I didn’t want to lecture people about this. I don’t think that’s helpful. What I wanted to do in writing the book was bring these issues to life in the context of a story that would grip the reader, where bad things happen to characters they’ve grown to care about. And so, perhaps, encourage people to think about this stuff.

In some ways it is very insidious. Take cookies for example. I have a new appreciation about that. Cookies sound so tasty but in computer terms they follow you around and get a picture about your lifestyle and choices right? Which is used to advertise but surely could be used for more nefarious purposes. See? You’ve made this reader think about these things…

Great – one down, 64 million to go!

But you’re right. We’ve got it in our heads that the services we use on our smartphones are free; whereas in fact we’re paying through the nose for them, if you consider the valuable data we hand over when we use them. The problem is, we’ve never had to put a price tag on our data, because in the pre-smartphone age, there wasn’t any way for businesses – or criminals – to capture and use them in such incredible volumes as they do today. So we blithely go on sharing – and the more we share, the more we get these tiny rewards. Retweets, upvotes, user ratings… All these things give us little hits of pleasure and make us want to share still more. The psychology of these services is very subtle and advanced.

If we sat back and thought – hey, I’m giving up my time, to populate Facebook and Twitter and TripAdviser with the very content that attracts new users to their services; PLUS they’re getting incredibly valuable personal information about me; PLUS they’re tracking my behaviour and learning how better to sell to me in future – if we added all this up, we might think the deal looks a bit one-sided. But it’s easy to forget this when the stuff we surrender is invisible, and when it’s stored in some abstract space out there in the ‘cloud’.

And even if the company we’re giving data to has no intention of misusing it, rest assured they’ll almost certainly be hacked at some point, by people with less noble motives. Again, this is something I bring out in the book. The biggest, most secure companies on the planet are also the biggest targets for criminal hackers. We just can’t win!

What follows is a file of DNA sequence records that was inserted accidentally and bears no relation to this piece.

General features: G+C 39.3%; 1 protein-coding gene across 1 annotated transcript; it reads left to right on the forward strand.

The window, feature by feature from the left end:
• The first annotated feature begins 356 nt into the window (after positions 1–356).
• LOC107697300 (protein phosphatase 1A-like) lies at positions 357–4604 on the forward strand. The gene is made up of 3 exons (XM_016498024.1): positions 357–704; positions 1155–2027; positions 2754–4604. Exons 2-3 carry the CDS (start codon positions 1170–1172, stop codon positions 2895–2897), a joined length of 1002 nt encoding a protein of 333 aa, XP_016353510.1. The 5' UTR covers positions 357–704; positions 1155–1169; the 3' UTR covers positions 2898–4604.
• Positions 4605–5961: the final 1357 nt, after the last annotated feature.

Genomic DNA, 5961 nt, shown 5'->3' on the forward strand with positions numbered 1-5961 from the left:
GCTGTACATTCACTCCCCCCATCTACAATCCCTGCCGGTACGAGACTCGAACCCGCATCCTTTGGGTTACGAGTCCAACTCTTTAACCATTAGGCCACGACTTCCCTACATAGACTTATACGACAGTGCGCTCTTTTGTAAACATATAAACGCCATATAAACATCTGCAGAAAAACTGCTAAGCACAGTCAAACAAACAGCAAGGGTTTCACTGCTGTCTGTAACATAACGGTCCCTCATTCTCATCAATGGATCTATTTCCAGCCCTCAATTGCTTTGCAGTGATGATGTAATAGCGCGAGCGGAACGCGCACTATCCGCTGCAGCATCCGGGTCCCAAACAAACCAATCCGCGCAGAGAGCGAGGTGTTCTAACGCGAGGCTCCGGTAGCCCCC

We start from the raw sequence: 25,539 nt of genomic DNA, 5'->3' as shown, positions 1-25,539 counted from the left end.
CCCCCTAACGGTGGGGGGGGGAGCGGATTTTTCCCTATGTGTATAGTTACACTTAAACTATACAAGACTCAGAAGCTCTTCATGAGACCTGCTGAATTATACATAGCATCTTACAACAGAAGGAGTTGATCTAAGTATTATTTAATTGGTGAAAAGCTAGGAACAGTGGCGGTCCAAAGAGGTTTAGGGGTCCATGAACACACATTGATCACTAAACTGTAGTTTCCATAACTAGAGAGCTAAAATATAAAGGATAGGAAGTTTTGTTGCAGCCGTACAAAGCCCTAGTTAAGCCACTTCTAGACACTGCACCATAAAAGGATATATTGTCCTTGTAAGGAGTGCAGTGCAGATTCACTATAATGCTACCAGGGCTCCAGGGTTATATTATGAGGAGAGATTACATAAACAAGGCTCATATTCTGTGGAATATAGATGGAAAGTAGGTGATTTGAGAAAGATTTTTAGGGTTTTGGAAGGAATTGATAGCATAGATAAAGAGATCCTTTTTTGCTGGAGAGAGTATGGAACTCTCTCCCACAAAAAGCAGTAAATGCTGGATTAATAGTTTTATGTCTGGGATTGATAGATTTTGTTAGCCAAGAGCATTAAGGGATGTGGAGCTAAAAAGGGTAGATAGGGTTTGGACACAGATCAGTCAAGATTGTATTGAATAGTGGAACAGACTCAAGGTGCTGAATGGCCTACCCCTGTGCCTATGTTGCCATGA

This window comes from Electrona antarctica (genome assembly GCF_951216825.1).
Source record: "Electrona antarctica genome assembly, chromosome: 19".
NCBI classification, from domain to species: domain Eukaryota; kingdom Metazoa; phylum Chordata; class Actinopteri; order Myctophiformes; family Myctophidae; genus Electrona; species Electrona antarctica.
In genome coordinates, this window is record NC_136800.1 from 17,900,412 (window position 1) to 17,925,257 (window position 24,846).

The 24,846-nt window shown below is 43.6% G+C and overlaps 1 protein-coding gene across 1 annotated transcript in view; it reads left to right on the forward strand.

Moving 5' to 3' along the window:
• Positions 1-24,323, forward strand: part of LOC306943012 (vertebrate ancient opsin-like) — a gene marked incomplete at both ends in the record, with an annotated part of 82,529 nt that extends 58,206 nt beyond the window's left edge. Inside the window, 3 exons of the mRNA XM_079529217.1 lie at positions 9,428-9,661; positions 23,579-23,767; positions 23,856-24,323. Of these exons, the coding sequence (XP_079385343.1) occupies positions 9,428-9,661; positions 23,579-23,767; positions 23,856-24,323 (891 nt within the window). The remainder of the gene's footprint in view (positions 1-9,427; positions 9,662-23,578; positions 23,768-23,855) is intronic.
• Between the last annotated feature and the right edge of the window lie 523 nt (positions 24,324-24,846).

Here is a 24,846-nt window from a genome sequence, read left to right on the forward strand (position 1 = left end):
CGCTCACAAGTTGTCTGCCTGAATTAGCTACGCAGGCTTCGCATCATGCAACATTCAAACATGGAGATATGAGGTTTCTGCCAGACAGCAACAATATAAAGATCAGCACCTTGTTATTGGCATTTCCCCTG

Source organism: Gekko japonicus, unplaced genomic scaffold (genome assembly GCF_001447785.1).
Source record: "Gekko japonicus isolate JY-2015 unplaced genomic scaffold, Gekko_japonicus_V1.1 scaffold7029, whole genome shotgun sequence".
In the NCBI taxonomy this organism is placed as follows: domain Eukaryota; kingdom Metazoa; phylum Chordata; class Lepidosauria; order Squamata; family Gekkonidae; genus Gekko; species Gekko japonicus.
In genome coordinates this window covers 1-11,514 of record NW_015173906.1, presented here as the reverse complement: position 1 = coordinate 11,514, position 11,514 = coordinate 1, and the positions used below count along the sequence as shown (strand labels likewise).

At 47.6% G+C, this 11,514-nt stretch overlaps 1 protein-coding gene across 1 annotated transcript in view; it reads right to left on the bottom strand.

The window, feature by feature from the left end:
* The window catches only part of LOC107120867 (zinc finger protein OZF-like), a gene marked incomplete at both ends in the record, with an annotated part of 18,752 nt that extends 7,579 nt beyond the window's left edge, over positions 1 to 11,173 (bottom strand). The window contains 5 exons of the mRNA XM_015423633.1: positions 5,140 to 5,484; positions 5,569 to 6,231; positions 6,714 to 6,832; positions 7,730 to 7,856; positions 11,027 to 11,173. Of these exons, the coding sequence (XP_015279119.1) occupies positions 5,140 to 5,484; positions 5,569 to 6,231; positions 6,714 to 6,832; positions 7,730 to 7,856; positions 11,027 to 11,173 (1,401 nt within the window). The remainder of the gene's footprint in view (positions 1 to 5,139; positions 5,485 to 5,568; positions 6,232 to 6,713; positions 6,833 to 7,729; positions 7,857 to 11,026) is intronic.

Tell me about Dani and Bethany. Two very different women who come together with a single purpose but very differing motivations. Were they fun to write? Especially Dani who I loved for her witty incisiveness.

Dani was alarmingly fun to write – though I think I’d be terrified if I met her in real life! She’s the wicked imp inside us all. The one who says and does things without any internal censor holding her back. She’s a kind of personification of online culture. She’s completely out there – sharing for her is as natural as breathing. She’s rude, quick, witty and sexually wide open. She’s also way more vulnerable than she’d like the world to think. And, like most good techies, she’s incredibly impatient with ordinary people’s lack of understanding of her world; and very judgemental about their intelligence. But she’s passionate, and good, and quick to fight for the things she believes in.

Bethany, the government minister, is quite a contrast. She’s older than Dani, more measured, more compromised by the realities she’s experienced, climbing the greasy pole of politics. She’s messed up more than once along the way; as have we all, I guess. Still, she too has a powerful moral core. She wants to make things better for everyone, and she believes that government is the only force that can make that happen. But she hasn’t yet worked out how far she’s prepared to compromise to further her goals.